Jem Beedoo
Jem Beedoo is an Auckland writer

Jem Beedoo: Let's hear it for the boys, let's give them all a song

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John Eales. Photo / Greg Bowker
John Eales. Photo / Greg Bowker

Certain songs go with certain celebrity athletes and that's all there is to it. Look at photos of the following with musical accompaniment and you might know what I mean.

John Eales, to begin with, is the human representation of Truly, Madly, Deeply by Savage Garden. The look, the style, the attitude - without John Eales, Truly, Madly, Deeply probably wouldn't exist. For this man will "be your love, be everything that you need" in his gentlemanly way.

And I'm positive he'd "want to stand with you on a mountain". He certainly gives it all for his country on the pitch without losing his head. A number-one good guy akin to the number-one hit.

George Gregan, on the other hand, is Queen's I Want it All. His surly, combative, take-no-prisoners need and greed for the ball and the right call meant that he indeed wanted it all and he wanted it now. A nice guy off the field, no doubt, highlighted by his giving Richie McCaw a bottle of Dom Perignon after we overcame Australia in last year's Rugby World Cup semifinal.

On the pitch, however, he was ruthless and unpleasant, just like the aforesaid discordant song and its subtext.

Ian Jones, moving across the Tasman, is Michael Buble's Just Haven't Met You Yet. The wavering mid-range voice of both men, TV presenter and singer, vindicates the comparison alone. Nevertheless, "Kamo" is the type of guy everyone's grandmother would want you to marry and Just Haven't Met You Yet has something about everyone's grandmother in it. Furthermore, the song bounces along with a toothy smile, as does Jones.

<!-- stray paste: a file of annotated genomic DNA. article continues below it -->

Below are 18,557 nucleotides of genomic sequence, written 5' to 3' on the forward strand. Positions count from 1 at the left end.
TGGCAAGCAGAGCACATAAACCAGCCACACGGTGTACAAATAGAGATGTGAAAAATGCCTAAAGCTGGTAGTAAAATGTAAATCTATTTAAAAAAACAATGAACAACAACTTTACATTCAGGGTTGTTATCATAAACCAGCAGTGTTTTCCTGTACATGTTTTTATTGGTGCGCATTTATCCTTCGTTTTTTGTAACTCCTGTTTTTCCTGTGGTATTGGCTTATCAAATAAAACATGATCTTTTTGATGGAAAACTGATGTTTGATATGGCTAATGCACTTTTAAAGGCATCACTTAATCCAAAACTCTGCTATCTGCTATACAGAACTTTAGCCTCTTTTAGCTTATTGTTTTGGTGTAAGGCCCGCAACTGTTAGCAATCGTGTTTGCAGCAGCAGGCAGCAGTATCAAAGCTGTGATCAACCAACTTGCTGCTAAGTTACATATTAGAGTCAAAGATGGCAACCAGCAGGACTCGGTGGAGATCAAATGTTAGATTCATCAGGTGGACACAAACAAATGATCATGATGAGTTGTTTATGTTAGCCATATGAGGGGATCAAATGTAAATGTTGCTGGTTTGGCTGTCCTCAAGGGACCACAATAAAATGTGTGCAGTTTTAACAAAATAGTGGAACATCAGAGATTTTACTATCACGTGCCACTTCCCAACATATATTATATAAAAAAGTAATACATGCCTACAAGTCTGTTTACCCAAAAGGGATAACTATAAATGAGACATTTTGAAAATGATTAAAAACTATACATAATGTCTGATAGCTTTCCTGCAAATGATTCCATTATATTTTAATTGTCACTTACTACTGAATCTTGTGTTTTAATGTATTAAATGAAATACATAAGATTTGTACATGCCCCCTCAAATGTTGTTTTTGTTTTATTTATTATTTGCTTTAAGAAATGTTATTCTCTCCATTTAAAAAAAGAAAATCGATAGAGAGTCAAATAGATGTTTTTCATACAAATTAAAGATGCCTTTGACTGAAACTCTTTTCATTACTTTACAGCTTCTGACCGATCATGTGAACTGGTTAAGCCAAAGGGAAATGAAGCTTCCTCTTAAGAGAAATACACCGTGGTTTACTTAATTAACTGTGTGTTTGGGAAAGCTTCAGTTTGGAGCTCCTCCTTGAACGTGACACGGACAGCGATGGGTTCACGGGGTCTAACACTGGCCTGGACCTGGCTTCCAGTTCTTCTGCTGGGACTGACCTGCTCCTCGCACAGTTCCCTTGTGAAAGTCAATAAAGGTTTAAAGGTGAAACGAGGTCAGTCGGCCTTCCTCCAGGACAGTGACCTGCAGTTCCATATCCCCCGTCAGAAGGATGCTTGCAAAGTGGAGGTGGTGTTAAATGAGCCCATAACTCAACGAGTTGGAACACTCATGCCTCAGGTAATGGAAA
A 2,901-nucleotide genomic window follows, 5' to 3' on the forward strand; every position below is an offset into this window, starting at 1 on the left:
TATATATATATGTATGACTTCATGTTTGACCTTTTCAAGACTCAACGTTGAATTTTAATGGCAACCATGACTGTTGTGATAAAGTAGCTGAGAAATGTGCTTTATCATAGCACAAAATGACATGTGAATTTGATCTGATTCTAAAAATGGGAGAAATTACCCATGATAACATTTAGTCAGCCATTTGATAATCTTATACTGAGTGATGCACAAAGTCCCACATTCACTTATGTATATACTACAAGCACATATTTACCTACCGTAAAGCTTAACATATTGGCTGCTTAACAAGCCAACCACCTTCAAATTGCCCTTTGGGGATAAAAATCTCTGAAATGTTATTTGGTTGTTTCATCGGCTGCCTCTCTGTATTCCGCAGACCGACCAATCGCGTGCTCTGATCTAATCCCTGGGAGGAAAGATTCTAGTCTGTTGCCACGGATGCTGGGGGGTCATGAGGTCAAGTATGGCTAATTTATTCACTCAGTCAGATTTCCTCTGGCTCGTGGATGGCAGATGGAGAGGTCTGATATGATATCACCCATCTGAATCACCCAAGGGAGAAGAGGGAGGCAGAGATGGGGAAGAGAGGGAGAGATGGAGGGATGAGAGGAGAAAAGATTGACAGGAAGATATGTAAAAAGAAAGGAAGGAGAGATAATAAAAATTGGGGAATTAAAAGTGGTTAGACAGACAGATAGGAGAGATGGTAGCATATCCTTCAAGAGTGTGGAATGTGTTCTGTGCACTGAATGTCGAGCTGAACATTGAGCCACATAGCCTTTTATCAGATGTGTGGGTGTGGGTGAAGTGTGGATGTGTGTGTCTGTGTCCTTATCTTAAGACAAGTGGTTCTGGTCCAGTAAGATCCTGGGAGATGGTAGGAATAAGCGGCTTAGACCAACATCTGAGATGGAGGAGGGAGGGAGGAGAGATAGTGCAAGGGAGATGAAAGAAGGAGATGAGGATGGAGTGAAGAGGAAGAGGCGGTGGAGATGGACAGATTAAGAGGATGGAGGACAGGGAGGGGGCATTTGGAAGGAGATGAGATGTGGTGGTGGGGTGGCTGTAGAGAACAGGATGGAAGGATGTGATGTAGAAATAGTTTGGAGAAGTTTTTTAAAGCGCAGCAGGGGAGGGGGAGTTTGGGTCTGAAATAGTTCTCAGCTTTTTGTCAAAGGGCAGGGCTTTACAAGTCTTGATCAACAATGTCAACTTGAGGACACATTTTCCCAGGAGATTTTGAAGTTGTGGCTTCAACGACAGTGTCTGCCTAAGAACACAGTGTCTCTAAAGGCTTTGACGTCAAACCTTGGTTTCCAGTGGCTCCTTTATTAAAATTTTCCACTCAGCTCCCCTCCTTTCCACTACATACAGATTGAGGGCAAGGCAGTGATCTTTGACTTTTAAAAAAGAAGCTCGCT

Andrew Mehrtens is Weezer's Buddy Holly, for many reasons. Firstly, Buddy Holly (man) was a very cool geek, as is our Merts. Secondly, there is such a cheeky irreverence about the song's words and tune that enlivens you like Merts would on the pitch and does, to this day, off it. There's a real jaunty intelligence cheekily chirping and chipping away at you from song and man.

Andrew Hore, to use a modern athlete, is definitely on the Highway to Hell with AC/DC. The song rolls, rocks, chortles and laughs in a carefree, bumptious and altogether humorous way, inasmuch as Hore does, the light-hearted daredevil that he is. Don't get me wrong - song and man are both tremendously tough campaigners, and both emanate from the late 1970s, so cross them at your peril.

However, if you get used to them and embrace them, your experiences will be a hell of a lot better. In fact, you may just burst your beer drum.

I can't explain it but there's something Grant Fox about Something About The Way You Look Tonight by Elton John. In an interview Foxy once basically said he cared little for music but given a choice would go for "easy-listening". Now, the aforementioned song is a quintessential easy-listener, as it was in 1980 or whenever it came out. Grant Fox looked the same in 1980 as he does today, so it's a great match. Moreover, there's something very matter-of-fact about Fox, as there is about all of Elton John's music. His is an annoying, cloying but highly accomplished music, is Elton's. Fox knows everything and is highly accomplished, so song and man are the same things or is the same thing, depending on how your grammar goes.

And finally, Zinzan Brooke is Take That's Back for Good, but only in the sense that the song is synonymous with his era and that we as a country want him back for good, as a living, breathing New Zealander.

Happy listening.

- NZ Herald

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